Fedolf, the notorious headsman of Iddland, is known as much for his beheadings as for his operatic arias of doom. A tower of power, standing nearly seven feet tall, and weighing in at almost four hundred pounds, Fedolf strikes fear in all onlookers, especially when he dons his executioner's hood, and goes shirtless, wielding his gigantic double-bladed pole-axe, on his way to the headsman's block. He possesses a beautiful singing voice, and will often send off his charges into the next life, while belting out baritone dirges and antiquated arias, usually involving death, destiny, and duty, in heavy doses.
Forsht Bligo is a dwarf who loves the taste of blood. He's become quite the connoisseur over the years. Pigs blood, sheeps blood, cow's blood, if it's red and warm, Forsht considers it a delicacy. The fresher and hotter the better. Forsht will often sneak up on cattle, prick them with his dagger, and catch the flowing blood in his orc-skull drinking cup. His life goal is to taste the blood of every living animal. Although he has not yet sampled humanoid blood, he is not averse to doing so if the right opportunity presents itself. He is not particularly unpleasant if approached and can be easily befriended. Its just that he simply can't get enough of the "Juice of Life", as he calls it. Forsht's troubles come in the form of frightened and angry villagers who have proclaimed the misunderstood dwarf a vampire. Since Forsht is amused by this, he does little to dissuade anyone. This will lead to some dicey situations for Forsht in the near future.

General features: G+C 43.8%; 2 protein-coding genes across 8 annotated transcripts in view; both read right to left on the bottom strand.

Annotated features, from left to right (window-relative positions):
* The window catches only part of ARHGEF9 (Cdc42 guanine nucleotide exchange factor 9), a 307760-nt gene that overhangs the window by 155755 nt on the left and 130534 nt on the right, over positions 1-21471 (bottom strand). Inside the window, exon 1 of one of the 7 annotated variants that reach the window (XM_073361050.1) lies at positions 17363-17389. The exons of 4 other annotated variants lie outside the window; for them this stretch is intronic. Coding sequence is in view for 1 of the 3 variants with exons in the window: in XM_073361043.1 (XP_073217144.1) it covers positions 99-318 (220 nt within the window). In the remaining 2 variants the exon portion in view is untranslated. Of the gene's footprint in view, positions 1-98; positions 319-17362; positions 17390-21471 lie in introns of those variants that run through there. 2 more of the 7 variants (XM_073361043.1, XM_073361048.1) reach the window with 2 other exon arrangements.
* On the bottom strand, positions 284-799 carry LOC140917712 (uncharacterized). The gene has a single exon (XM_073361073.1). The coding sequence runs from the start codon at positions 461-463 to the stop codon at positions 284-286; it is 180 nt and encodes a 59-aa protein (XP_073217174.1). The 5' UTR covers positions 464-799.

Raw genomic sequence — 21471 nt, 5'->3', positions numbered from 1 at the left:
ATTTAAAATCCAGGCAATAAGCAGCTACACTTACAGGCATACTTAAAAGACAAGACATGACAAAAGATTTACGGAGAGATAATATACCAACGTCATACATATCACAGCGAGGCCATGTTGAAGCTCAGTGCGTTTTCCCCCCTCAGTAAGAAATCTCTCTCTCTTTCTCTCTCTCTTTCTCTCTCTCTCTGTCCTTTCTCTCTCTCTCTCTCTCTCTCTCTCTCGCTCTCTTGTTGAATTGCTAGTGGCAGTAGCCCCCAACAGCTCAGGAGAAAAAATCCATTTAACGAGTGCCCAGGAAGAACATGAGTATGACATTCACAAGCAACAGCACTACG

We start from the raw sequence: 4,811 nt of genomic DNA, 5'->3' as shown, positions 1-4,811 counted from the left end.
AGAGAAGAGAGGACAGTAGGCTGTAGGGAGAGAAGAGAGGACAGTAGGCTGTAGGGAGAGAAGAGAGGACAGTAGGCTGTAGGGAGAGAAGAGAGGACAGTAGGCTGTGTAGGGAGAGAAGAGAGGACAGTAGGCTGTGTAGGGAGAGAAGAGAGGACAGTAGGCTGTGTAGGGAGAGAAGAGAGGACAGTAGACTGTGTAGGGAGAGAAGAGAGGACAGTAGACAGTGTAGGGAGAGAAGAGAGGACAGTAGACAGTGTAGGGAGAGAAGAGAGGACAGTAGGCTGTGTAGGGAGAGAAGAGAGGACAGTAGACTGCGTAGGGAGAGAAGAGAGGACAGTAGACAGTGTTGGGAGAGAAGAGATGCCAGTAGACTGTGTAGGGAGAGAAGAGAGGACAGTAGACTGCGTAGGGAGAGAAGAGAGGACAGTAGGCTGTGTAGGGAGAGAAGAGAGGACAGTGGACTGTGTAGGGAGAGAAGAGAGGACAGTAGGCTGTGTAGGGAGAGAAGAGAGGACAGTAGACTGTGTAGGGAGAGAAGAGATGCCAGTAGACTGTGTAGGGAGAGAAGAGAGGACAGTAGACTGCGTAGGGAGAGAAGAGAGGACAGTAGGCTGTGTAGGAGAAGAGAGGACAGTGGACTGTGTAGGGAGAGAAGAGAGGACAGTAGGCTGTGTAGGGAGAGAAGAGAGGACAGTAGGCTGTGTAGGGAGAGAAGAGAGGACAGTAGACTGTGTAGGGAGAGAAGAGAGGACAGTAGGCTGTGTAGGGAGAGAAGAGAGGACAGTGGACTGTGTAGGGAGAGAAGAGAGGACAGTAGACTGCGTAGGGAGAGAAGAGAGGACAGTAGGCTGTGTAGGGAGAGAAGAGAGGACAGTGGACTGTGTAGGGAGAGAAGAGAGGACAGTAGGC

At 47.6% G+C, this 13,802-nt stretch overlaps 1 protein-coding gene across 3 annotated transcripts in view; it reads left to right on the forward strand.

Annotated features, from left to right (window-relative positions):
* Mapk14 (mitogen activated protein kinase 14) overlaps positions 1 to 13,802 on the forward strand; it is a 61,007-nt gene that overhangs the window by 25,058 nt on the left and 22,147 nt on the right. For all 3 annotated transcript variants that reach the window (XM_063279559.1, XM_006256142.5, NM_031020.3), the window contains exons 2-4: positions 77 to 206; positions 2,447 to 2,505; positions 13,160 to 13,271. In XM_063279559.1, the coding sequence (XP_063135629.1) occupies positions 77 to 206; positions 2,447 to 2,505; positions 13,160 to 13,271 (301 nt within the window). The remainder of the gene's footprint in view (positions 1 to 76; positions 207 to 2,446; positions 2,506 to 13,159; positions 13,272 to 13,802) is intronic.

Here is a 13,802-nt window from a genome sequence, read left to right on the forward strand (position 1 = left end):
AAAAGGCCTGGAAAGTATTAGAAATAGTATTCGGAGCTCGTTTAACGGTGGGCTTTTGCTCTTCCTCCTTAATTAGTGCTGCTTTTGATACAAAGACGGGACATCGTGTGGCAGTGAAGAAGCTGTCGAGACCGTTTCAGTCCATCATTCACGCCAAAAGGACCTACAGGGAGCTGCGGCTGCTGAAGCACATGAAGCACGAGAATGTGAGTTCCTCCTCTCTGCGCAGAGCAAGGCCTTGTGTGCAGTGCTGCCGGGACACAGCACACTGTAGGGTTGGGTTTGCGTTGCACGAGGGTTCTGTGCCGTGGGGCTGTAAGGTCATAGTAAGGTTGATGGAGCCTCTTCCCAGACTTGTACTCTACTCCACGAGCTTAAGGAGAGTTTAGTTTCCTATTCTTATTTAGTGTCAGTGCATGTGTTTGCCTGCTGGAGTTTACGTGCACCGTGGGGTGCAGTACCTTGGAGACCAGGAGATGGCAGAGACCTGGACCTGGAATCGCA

Orcish currency is derived from glass beads. The art of glassworking is well beyond them, but perhaps the orcs have something of value to the civilized races, such as animal pelts, and well made axes, and bows. The humans trade beads for the goods, and the orcs will trade the beads amongst themselves as a form of their own currency. Perhaps they value blood red beads above all others, or animistic orcs favor beads in the colors of their gods.
Inspired by Indian trade beads, some of which could be quite ornate and beautiful. Most North American Indian beads were made in Italy. Surprise!